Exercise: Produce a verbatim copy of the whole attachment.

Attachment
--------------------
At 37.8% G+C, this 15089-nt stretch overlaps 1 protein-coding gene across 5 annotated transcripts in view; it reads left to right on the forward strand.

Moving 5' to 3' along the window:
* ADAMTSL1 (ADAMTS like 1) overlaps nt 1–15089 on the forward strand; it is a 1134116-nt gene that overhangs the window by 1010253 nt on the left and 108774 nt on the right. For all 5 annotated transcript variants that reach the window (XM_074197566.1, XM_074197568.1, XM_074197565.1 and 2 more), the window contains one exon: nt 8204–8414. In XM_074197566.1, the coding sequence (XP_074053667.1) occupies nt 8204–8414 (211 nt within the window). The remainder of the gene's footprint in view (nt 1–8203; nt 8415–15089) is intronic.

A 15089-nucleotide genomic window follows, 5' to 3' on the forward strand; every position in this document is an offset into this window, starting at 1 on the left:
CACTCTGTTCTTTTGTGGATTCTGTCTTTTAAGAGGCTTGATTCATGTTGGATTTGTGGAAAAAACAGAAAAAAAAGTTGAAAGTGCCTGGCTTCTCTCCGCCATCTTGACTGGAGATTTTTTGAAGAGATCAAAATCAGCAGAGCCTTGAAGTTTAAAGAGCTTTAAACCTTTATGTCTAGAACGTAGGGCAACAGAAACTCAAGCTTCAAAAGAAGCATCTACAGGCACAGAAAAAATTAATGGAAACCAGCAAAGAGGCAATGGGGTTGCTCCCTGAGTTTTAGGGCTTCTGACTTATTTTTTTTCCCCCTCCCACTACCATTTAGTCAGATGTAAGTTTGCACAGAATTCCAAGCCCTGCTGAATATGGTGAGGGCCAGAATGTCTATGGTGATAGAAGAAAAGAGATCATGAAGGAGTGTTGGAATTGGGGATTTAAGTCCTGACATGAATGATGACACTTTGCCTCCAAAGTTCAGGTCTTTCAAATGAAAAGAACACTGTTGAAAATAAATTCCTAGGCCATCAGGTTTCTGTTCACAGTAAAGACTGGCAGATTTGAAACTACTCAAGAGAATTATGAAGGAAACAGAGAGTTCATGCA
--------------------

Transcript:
At 37.8% G+C, this 15089-nt stretch overlaps 1 protein-coding gene across 5 annotated transcripts in view; it reads left to right on the forward strand.

Moving 5' to 3' along the window:
* ADAMTSL1 (ADAMTS like 1) overlaps nt 1–15089 on the forward strand; it is a 1134116-nt gene that overhangs the window by 1010253 nt on the left and 108774 nt on the right. For all 5 annotated transcript variants that reach the window (XM_074197566.1, XM_074197568.1, XM_074197565.1 and 2 more), the window contains one exon: nt 8204–8414. In XM_074197566.1, the coding sequence (XP_074053667.1) occupies nt 8204–8414 (211 nt within the window). The remainder of the gene's footprint in view (nt 1–8203; nt 8415–15089) is intronic.

A 15089-nucleotide genomic window follows, 5' to 3' on the forward strand; every position in this document is an offset into this window, starting at 1 on the left:
CACTCTGTTCTTTTGTGGATTCTGTCTTTTAAGAGGCTTGATTCATGTTGGATTTGTGGAAAAAACAGAAAAAAAAGTTGAAAGTGCCTGGCTTCTCTCCGCCATCTTGACTGGAGATTTTTTGAAGAGATCAAAATCAGCAGAGCCTTGAAGTTTAAAGAGCTTTAAACCTTTATGTCTAGAACGTAGGGCAACAGAAACTCAAGCTTCAAAAGAAGCATCTACAGGCACAGAAAAAATTAATGGAAACCAGCAAAGAGGCAATGGGGTTGCTCCCTGAGTTTTAGGGCTTCTGACTTATTTTTTTTCCCCCTCCCACTACCATTTAGTCAGATGTAAGTTTGCACAGAATTCCAAGCCCTGCTGAATATGGTGAGGGCCAGAATGTCTATGGTGATAGAAGAAAAGAGATCATGAAGGAGTGTTGGAATTGGGGATTTAAGTCCTGACATGAATGATGACACTTTGCCTCCAAAGTTCAGGTCTTTCAAATGAAAAGAACACTGTTGAAAATAAATTCCTAGGCCATCAGGTTTCTGTTCACAGTAAAGACTGGCAGATTTGAAACTACTCAAGAGAATTATGAAGGAAACAGAGAGTTCATGCA